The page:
I also didn’t expect a book from 1851 to be as right on about racism, white supremacy and colonialism or how it denounces all three. I probably should have, after all, debates about all these things were raging in the United States at the time. And Frederick Douglass’ Narrative of Frederick Douglass, an American Slave came out the year before Typee‘s release. When I started Moby-Dick, I expected racist stereotypes and I found them. I did not expect the constant needling of missionizing and civilizing missions, the White Man’s Burden and Manifest Destiny culminating in a chapter called, “The Whiteness of the Whale,” in which Ishmael begins by discussing whiteness as enhancing beauty and purity and ends expounding on the horror of whiteness as absence of color and a form of annihilation, a color and symbol of existential dread predating existentialism. Melville has a lot to say about whiteness and blackness/darkness and it is best to assume that there is more to anything in Moby-Dick than appears on the surface. There is still so much in the book applicable to our times. He is not a specifically American character but Ahab speaks to a lot of what is going on in America now.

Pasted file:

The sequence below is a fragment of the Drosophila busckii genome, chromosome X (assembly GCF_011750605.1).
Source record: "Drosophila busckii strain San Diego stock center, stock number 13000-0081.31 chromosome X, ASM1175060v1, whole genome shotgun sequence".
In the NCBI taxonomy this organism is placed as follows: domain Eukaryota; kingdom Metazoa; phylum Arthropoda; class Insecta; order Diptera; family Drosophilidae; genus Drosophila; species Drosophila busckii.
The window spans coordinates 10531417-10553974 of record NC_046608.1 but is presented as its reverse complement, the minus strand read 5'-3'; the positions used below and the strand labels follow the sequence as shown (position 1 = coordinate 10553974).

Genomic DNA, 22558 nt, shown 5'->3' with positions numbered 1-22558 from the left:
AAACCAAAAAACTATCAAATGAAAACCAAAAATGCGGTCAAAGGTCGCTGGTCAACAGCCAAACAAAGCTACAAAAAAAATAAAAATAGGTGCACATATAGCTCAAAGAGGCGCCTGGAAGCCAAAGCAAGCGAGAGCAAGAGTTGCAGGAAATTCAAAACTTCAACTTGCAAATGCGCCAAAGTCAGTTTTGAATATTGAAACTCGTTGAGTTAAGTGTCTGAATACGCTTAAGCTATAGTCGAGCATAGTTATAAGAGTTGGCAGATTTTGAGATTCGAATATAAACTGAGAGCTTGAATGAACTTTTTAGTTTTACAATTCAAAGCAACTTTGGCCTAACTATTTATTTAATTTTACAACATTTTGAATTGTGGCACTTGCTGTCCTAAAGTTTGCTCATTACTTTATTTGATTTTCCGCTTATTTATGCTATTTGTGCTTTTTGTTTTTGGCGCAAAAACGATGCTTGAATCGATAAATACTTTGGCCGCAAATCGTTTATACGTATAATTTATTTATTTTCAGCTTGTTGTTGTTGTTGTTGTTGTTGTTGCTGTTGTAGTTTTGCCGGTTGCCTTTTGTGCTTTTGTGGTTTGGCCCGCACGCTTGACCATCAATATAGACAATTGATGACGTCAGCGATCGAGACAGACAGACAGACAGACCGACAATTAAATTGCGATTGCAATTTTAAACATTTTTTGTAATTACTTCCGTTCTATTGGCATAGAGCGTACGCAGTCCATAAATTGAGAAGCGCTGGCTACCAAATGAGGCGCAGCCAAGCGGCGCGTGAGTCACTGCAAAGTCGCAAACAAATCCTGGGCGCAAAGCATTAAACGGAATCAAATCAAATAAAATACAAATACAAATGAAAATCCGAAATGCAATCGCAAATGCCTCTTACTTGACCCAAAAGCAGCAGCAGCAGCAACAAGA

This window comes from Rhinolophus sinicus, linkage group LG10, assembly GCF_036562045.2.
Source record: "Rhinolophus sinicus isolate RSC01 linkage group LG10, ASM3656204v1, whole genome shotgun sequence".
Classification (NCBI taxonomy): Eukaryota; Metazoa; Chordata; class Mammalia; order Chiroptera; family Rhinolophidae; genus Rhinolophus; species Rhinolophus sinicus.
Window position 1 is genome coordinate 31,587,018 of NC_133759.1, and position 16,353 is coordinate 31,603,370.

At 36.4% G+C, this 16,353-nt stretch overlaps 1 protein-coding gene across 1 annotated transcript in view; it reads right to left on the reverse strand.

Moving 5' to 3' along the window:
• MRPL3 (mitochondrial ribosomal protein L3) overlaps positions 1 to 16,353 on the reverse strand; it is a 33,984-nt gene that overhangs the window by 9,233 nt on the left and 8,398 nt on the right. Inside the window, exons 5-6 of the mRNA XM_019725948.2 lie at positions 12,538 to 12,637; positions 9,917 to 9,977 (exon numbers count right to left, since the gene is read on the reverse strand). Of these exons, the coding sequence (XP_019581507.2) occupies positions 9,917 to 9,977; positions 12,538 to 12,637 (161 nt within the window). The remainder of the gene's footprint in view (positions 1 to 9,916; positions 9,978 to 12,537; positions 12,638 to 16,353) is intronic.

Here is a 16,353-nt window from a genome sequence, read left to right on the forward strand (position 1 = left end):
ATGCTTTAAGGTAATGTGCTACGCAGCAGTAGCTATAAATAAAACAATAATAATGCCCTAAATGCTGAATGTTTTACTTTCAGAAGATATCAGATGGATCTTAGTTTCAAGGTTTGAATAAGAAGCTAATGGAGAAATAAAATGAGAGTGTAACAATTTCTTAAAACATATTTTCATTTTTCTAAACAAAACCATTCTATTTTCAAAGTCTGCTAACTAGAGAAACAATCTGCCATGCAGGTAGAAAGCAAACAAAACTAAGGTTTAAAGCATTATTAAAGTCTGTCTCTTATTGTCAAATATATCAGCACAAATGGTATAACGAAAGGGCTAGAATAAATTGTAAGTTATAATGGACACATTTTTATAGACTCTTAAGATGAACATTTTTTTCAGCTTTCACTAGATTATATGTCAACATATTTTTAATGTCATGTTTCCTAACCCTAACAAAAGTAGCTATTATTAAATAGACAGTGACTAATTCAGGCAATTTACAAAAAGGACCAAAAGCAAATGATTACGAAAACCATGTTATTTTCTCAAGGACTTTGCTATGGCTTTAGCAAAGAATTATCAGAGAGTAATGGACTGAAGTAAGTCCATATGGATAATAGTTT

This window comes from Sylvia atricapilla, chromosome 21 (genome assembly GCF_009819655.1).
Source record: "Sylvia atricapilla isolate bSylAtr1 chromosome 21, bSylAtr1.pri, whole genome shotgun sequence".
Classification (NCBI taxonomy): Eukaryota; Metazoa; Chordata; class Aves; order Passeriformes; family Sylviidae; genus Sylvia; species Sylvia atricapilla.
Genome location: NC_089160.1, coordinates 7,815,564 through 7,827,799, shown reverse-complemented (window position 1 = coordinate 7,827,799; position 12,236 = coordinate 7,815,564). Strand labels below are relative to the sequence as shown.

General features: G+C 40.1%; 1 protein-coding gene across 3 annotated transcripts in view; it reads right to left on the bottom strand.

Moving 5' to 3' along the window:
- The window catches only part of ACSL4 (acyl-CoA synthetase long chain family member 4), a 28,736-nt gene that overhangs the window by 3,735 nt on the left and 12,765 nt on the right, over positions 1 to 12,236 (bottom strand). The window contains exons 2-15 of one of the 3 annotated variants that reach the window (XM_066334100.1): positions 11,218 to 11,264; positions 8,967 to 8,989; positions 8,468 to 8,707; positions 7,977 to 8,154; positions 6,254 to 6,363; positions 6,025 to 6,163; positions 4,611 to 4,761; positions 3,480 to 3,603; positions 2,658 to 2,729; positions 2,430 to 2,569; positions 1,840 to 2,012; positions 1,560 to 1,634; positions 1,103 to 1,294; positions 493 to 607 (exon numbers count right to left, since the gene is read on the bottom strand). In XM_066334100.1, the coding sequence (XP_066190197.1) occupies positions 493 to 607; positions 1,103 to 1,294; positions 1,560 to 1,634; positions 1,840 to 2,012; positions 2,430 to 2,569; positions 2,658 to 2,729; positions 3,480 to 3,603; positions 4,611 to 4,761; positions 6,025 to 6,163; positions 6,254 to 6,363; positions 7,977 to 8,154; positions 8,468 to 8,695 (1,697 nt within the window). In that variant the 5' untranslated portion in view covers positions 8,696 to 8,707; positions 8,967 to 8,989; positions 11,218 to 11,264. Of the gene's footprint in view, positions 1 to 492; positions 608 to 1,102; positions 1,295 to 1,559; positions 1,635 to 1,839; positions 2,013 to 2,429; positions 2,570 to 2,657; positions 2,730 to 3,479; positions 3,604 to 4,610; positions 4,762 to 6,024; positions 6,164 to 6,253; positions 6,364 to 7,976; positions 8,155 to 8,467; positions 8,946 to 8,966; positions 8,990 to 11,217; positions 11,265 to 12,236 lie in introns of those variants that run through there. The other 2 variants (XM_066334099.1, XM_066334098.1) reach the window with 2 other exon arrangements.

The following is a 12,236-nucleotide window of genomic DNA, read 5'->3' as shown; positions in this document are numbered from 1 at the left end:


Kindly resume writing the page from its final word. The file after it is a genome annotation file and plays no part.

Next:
I did not expect the affirmation of a common humanity and Ishmael’s imperfect realization of his own biases let alone his figurative and literal embrace of his ship-husband Queequeg. I did not expect the denunciation of racism and ethnocentrism though the forms and understandings of them are again imperfect and not of our time. Before the book really had me in its grip, I was surprised by the Queerness of the book and Ishmael’s “marriage” to the harpooneer Queequeg.